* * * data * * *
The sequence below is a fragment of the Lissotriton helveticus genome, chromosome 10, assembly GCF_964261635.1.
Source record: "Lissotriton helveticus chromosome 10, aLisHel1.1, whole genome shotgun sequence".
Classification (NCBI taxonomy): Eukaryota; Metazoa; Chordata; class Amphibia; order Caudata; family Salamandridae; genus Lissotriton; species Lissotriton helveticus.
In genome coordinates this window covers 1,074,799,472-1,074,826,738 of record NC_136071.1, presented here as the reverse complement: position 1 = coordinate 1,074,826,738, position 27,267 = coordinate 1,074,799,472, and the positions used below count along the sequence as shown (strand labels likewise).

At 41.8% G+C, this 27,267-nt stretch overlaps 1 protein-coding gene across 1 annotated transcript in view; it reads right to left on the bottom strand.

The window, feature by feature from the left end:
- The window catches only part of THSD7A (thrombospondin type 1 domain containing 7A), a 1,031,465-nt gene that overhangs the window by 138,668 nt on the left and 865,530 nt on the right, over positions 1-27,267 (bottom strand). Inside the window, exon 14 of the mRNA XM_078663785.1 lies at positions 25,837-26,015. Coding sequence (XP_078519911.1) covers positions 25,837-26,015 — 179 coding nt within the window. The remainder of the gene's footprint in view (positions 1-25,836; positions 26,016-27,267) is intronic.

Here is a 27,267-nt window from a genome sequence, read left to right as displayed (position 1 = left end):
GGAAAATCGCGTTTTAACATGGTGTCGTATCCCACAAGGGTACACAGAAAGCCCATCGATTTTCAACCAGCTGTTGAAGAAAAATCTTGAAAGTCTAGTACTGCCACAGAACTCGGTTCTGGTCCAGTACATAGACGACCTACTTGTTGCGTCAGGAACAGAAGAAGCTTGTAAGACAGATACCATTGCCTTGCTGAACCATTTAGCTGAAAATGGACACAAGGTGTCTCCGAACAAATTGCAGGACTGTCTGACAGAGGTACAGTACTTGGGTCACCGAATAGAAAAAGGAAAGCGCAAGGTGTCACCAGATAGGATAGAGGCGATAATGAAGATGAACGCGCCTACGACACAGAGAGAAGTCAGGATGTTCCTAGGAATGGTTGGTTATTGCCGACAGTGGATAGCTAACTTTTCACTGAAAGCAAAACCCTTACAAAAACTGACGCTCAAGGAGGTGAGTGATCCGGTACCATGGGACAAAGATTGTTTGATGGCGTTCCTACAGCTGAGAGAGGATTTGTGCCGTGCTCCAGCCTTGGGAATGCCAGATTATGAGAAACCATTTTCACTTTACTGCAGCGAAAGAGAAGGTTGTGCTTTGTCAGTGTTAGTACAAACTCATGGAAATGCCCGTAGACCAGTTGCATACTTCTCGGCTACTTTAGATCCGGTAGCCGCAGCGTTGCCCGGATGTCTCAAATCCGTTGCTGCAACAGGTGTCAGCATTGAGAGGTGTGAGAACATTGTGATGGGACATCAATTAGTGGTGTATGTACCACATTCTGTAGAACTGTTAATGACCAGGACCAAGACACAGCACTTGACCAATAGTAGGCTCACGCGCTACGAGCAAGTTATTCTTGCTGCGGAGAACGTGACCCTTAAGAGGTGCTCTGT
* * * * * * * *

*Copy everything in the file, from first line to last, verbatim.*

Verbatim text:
The sequence below is a fragment of the Lissotriton helveticus genome, chromosome 10, assembly GCF_964261635.1.
Source record: "Lissotriton helveticus chromosome 10, aLisHel1.1, whole genome shotgun sequence".
Classification (NCBI taxonomy): Eukaryota; Metazoa; Chordata; class Amphibia; order Caudata; family Salamandridae; genus Lissotriton; species Lissotriton helveticus.
In genome coordinates this window covers 1,074,799,472-1,074,826,738 of record NC_136071.1, presented here as the reverse complement: position 1 = coordinate 1,074,826,738, position 27,267 = coordinate 1,074,799,472, and the positions used below count along the sequence as shown (strand labels likewise).

At 41.8% G+C, this 27,267-nt stretch overlaps 1 protein-coding gene across 1 annotated transcript in view; it reads right to left on the bottom strand.

The window, feature by feature from the left end:
- The window catches only part of THSD7A (thrombospondin type 1 domain containing 7A), a 1,031,465-nt gene that overhangs the window by 138,668 nt on the left and 865,530 nt on the right, over positions 1-27,267 (bottom strand). Inside the window, exon 14 of the mRNA XM_078663785.1 lies at positions 25,837-26,015. Coding sequence (XP_078519911.1) covers positions 25,837-26,015 — 179 coding nt within the window. The remainder of the gene's footprint in view (positions 1-25,836; positions 26,016-27,267) is intronic.

Here is a 27,267-nt window from a genome sequence, read left to right as displayed (position 1 = left end):
GGAAAATCGCGTTTTAACATGGTGTCGTATCCCACAAGGGTACACAGAAAGCCCATCGATTTTCAACCAGCTGTTGAAGAAAAATCTTGAAAGTCTAGTACTGCCACAGAACTCGGTTCTGGTCCAGTACATAGACGACCTACTTGTTGCGTCAGGAACAGAAGAAGCTTGTAAGACAGATACCATTGCCTTGCTGAACCATTTAGCTGAAAATGGACACAAGGTGTCTCCGAACAAATTGCAGGACTGTCTGACAGAGGTACAGTACTTGGGTCACCGAATAGAAAAAGGAAAGCGCAAGGTGTCACCAGATAGGATAGAGGCGATAATGAAGATGAACGCGCCTACGACACAGAGAGAAGTCAGGATGTTCCTAGGAATGGTTGGTTATTGCCGACAGTGGATAGCTAACTTTTCACTGAAAGCAAAACCCTTACAAAAACTGACGCTCAAGGAGGTGAGTGATCCGGTACCATGGGACAAAGATTGTTTGATGGCGTTCCTACAGCTGAGAGAGGATTTGTGCCGTGCTCCAGCCTTGGGAATGCCAGATTATGAGAAACCATTTTCACTTTACTGCAGCGAAAGAGAAGGTTGTGCTTTGTCAGTGTTAGTACAAACTCATGGAAATGCCCGTAGACCAGTTGCATACTTCTCGGCTACTTTAGATCCGGTAGCCGCAGCGTTGCCCGGATGTCTCAAATCCGTTGCTGCAACAGGTGTCAGCATTGAGAGGTGTGAGAACATTGTGATGGGACATCAATTAGTGGTGTATGTACCACATTCTGTAGAACTGTTAATGACCAGGACCAAGACACAGCACTTGACCAATAGTAGGCTCACGCGCTACGAGCAAGTTATTCTTGCTGCGGAGAACGTGACCCTTAAGAGGTGCTCTGT